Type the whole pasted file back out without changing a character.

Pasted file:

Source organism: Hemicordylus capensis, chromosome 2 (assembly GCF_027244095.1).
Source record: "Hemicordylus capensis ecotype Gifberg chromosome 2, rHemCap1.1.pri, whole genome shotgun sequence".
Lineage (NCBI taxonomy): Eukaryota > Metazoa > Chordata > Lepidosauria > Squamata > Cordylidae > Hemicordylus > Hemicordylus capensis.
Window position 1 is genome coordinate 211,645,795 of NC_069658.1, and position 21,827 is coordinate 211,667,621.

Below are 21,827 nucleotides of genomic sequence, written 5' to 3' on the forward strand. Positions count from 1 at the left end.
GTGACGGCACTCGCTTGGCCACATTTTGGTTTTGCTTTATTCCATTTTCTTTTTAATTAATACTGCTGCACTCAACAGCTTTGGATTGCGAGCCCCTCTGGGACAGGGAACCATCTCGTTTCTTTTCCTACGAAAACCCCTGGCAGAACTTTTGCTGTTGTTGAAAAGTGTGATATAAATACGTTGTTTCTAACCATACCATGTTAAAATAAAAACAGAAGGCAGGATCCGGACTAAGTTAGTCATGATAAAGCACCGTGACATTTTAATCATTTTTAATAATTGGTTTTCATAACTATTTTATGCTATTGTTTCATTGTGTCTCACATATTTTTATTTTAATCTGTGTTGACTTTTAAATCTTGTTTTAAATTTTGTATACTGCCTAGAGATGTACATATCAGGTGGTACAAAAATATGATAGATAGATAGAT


Source organism: Hemicordylus capensis, chromosome 2 (assembly GCF_027244095.1).
Source record: "Hemicordylus capensis ecotype Gifberg chromosome 2, rHemCap1.1.pri, whole genome shotgun sequence".
Lineage (NCBI taxonomy): Eukaryota > Metazoa > Chordata > Lepidosauria > Squamata > Cordylidae > Hemicordylus > Hemicordylus capensis.
Window position 1 is genome coordinate 211,645,795 of NC_069658.1, and position 21,827 is coordinate 211,667,621.

Below are 21,827 nucleotides of genomic sequence, written 5' to 3' on the forward strand. Positions count from 1 at the left end.
GTGACGGCACTCGCTTGGCCACATTTTGGTTTTGCTTTATTCCATTTTCTTTTTAATTAATACTGCTGCACTCAACAGCTTTGGATTGCGAGCCCCTCTGGGACAGGGAACCATCTCGTTTCTTTTCCTACGAAAACCCCTGGCAGAACTTTTGCTGTTGTTGAAAAGTGTGATATAAATACGTTGTTTCTAACCATACCATGTTAAAATAAAAACAGAAGGCAGGATCCGGACTAAGTTAGTCATGATAAAGCACCGTGACATTTTAATCATTTTTAATAATTGGTTTTCATAACTATTTTATGCTATTGTTTCATTGTGTCTCACATATTTTTATTTTAATCTGTGTTGACTTTTAAATCTTGTTTTAAATTTTGTATACTGCCTAGAGATGTACATATCAGGTGGTACAAAAATATGATAGATAGATAGAT